When the unanimity requirement for collective decisions is abandoned, governmental action no longer represents a complex equivalent of a voluntary exchange process. If decisions that are to be binding over the inclusive group can be made by a subset of this group, there is no guarantee that a particular individual holds against the imposition of net harm or damage. Once his own contractual agreement to the terms of governmental or collective action is dropped as a requirement, an individual can no longer be certain that he will share in the gross gains that governmental action will, presumably, generate. From this it seems to follow that collective action, motivated by improvement in the positions of members of a decisive coalition smaller than the totality of community membership, need not produce results that are efficient, even with zero transactions costs. Any nonunanimity voting rule, for example, that of simple majority voting, would seem to produce results that may be, in the net, inefficient.

The neutrality theorum is, however, more powerful than might be suggested by cursory attention to this example. Efficient outcomes will tend to emerge from the contractual process, even under less-than-unanimity voting rules for collective action, if the modified structure of property rights consequent on the departure from unanimity is acknowledged, and if individuals are allowed freely to negotiate trades in these rights. Economists have not fully incorporated the property-rights structure of less-than-unanimity voting rules into their orthodoxy, and they tend to stop short of the extension of the neutrality theorem herein suggested.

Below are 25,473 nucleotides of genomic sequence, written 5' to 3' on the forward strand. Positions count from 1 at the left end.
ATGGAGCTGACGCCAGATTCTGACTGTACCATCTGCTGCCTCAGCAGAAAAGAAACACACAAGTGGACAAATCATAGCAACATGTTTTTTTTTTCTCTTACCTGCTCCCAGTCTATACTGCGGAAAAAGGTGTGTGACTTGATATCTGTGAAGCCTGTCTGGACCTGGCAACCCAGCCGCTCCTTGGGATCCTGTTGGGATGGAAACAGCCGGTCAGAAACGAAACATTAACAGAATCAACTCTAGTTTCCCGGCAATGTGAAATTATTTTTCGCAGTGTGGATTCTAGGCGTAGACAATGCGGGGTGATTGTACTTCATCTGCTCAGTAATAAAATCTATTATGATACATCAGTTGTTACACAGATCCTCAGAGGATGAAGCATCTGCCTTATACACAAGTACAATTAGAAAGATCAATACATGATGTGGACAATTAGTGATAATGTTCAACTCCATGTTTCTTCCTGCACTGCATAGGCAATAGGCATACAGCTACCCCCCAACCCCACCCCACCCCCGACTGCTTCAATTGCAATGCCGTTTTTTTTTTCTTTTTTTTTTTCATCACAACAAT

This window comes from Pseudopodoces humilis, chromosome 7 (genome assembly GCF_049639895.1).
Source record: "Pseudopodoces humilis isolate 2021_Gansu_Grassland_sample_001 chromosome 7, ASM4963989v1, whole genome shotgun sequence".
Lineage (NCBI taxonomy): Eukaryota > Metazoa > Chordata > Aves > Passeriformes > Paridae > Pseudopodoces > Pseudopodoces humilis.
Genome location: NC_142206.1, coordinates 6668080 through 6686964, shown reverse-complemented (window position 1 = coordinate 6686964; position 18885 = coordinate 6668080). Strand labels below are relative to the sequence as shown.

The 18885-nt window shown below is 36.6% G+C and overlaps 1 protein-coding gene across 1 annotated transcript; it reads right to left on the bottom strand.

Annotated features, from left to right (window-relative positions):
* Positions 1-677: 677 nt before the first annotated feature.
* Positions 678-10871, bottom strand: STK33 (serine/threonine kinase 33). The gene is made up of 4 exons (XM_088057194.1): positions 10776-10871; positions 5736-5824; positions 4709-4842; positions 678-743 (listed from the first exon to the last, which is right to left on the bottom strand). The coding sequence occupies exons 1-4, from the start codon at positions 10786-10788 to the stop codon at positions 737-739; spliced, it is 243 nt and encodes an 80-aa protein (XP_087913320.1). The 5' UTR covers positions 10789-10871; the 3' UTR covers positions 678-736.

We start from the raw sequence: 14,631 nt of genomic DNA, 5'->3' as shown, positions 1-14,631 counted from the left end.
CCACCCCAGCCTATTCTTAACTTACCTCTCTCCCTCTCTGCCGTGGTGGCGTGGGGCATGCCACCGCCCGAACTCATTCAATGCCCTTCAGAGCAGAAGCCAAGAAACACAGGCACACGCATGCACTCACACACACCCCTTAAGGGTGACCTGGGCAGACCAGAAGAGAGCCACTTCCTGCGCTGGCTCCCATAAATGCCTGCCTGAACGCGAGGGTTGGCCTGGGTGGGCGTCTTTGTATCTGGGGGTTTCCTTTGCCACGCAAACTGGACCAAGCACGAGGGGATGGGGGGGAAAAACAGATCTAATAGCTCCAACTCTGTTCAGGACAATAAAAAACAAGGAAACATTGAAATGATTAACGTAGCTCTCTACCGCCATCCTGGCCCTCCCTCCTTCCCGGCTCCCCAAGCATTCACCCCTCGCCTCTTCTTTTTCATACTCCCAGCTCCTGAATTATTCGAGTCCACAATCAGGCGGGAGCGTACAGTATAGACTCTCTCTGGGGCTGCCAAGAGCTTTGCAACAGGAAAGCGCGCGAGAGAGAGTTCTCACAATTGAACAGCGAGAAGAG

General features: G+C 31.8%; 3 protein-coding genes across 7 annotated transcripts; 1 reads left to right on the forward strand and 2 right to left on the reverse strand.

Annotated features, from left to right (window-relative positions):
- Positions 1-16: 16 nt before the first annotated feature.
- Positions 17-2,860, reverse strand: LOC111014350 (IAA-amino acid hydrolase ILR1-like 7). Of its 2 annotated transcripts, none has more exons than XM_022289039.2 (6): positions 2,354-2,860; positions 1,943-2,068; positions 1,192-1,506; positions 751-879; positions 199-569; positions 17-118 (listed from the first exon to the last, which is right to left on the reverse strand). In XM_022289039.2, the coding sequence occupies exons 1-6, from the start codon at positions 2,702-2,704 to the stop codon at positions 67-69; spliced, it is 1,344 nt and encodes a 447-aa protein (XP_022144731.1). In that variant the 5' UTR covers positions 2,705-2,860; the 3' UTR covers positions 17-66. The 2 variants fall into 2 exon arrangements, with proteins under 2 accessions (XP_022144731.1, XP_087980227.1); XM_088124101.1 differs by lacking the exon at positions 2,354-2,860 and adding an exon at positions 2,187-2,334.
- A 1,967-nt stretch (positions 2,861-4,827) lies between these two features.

Consider a situation in which individuals hold well-defined rights, which are acknowledged by all parties, and which are known to be enforceable without costs. If no collective action is undertaken, individuals trade such rights among themselves in simple exchanges, insuring mutuality of gain. If collective action is undertaken, but only on the agreement of all parties, mutality of gain (or, at the limit, absence of loss) is insured. If this requirement is dropped, and individuals may be subjected to damage or harm through collective action, the value of their initial holdings is necessarily changed, again on the assumption of zero transactions costs. Individuals no longer hold claims that are inviolate against imposed reductions in value. A new and ambiguous set of rights is brought into being by the authorization of governmental action taken without the approval of all parties. Any potentially decisive decision-making coalition, a simple majority of voters in our example here, possesses rights to the nominal holdings of the minority. These rights are, in this instance, ambiguous because they emerge only upon the identification of the majority coalition that is to be decisive with respect to the issue under consideration for collective action. Once identified, however, members of the effective majority hold potentially marketable rights. These may be exchanged, directly or indirectly, and the contractual process will again insure that the efficient allocative outcome will be achieved, and that this will be invariant, given the appropriate assumptions about transactions costs and income effects.